World mulls the economic implications of Brexit

Onlookers anticipate significant economic consequences both at home and abroad in the years ahead if the people of the UK choose to leave the European Union on Thursday,

Photo by: Reuters
Photo by: Reuters

An EU flag is seen through a British Union flag during a pro-EU referendum event at Parliament Square in London. (Reuters)


On Thursday June 23 the people of the United Kingdom will answer the question: “should the United Kingdom remain a member of the European Union or leave the European Union?”

The choice on whether to leave the 28-member political and economic bloc – “Brexit” – is not a simple one. Whether the UK stays or goes, there will likely be consequences for many years to come.

Britain has been part of the European Union, and its predecessor the European Economic Community, for 41 years.

Both sides of the Brexit debate decided to temporarily suspend campaigning after 41-year-old UK Member of Parliament Jo Cox was shot dead last Thursday. Campaigning resume on S

Cox was well respected. She voiced support for Syrian migrants and campaigned in favour of the UK remaining in the EU. Her sudden death has shocked everyone.

Investors concerned

The UK is the fifth largest economy in the world, so whether it decides to leave or stay in the EU will have a substantial economic impact both domestically and internationally.

There have reportedly been capital outflows in the last few months in anticipation over the vote, with investors either taking their capital out of the UK or converting it into other currencies.

"Around £65bn left the UK or was converted into other currencies in March and April, the largest amount since the economic crash. In the six months to the end of April, £77bn was pulled out of British pounds, compared to just £2bn in the six months to the end of last October," The Independent reported.

The Bank of England has also issued warnings that the pound might fall in value if Brexit takes place.The US Federal Reserve, Bank of England, Swiss National Bank and the Bank of Japan are all expected to hold monetary policy steady against a backdrop of caution heightened by the possibility of Brexit.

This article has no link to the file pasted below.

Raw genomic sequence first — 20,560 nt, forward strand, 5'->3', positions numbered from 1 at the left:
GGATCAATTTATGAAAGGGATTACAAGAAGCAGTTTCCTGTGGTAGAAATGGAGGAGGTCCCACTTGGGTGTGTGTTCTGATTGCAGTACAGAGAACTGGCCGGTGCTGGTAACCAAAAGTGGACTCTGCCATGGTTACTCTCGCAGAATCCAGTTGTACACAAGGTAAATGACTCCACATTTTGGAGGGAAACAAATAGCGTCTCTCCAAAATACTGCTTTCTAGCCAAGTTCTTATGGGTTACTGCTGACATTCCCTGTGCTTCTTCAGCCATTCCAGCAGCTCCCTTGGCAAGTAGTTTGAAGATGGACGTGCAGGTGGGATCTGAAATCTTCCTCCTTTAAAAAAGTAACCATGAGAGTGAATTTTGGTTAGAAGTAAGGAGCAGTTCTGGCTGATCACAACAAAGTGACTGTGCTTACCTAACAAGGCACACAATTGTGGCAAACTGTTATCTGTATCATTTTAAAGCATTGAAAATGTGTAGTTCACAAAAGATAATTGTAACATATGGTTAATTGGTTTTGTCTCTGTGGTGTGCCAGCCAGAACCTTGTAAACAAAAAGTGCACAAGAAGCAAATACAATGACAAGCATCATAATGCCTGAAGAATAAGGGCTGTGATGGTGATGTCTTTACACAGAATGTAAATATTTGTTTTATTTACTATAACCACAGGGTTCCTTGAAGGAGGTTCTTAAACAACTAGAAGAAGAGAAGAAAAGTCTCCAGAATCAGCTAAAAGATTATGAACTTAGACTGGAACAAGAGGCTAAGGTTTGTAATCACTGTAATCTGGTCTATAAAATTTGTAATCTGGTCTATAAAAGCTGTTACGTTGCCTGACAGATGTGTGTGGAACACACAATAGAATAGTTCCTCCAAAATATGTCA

"We're in uncharted territory in front of the Brexit vote, and then there's also the Fed this week. So the wall of worry is quite high at the moment. All the banks are a little bit lower, and they're to ones which are likely to get hit," said Zeg Choudhry, managing director at LONTRAD.

"For the next two weeks, you've got to be slightly mad if you've not got your money in defensive stocks."

Why Brexit?

Public opinion is divided within the UK on whether the country should  leave the EU.

UK Prime Minister David Cameron pledged during his general election campaign last year that he would hold a referendum on whether to stay or leave.

Supporters of Brexit say Britain has ceded its sovereignty to the EU and leaving is the only way to take it back.

Brexit supporters also say the EU is costing the UK billions of pounds in fees and due to bureaucratic regulations. They argue that the UK should be free to separately make agreements with different countries and blocs.

However, the UK Treasury has recently issued a report warning that leaving the EU would have a negative impact on the UK.

The report suggests that there could be 6 percent drop in the UK’s gross-domestic product, or GDP, if it leaves the bloc. The value of pound sterling may plunge compared to the euro and other foreign currencies in the months after Brexit.

But the most alarming part of the report is what it says the likely effect on employment could be. Some 800,000 people may lose their jobs in the next two years.

However, supporters of the leave campaign have rejected the report, saying it attempts to mislead the public.         

Global opinion

The world is watching the build-up to the June 23 Brexit referendum.

The leaders of the group of seven (G-7) major developed countries met for a 2-day summit last month, in which they briefly touched on the Brexit. "A British exit from the European Union would be a serious risk to global economic growth," Group of Seven leaders said in a summit 32 page summit declaration.

A family photo of leaders of the group of seven or G7 last month. (Reuters)

"A UK exit from the EU would reverse the trend towards greater global trade and investment, and the jobs they create, and is a further serious risk to growth," the declaration added.

German Foreign Minister Frank-Walter Steinmeier said it would be a major blow to the EU if the Britain decides to to leave the bloc, after meeting his French counterpart in the German city of Brandenburg last Wednesday.

"Things wouldn't just carry on as 28 minus one the following day," he said.

A EU Commission official, speaking on condition of anonymity as he was not authorised to talk to media, told TRT World:

"Concerning the outcome of the UK Referendum, the Commission has made clear our belief that the UK is stronger as a member of the EU, and that the EU is stronger with the UK as a member. The Commission does not speculate on hypothetical scenarios."

German Finance Minister Wolfgang Schaeuble said last week Britain would not be able to continue benefiting from the single market unless it keeps following EU rules.

"The country would need to stick to the rules of the club that it now wants to quit," Schaeuble told Germany's Der Spiegel. "In is in, out is out."

TRTWorld and agencies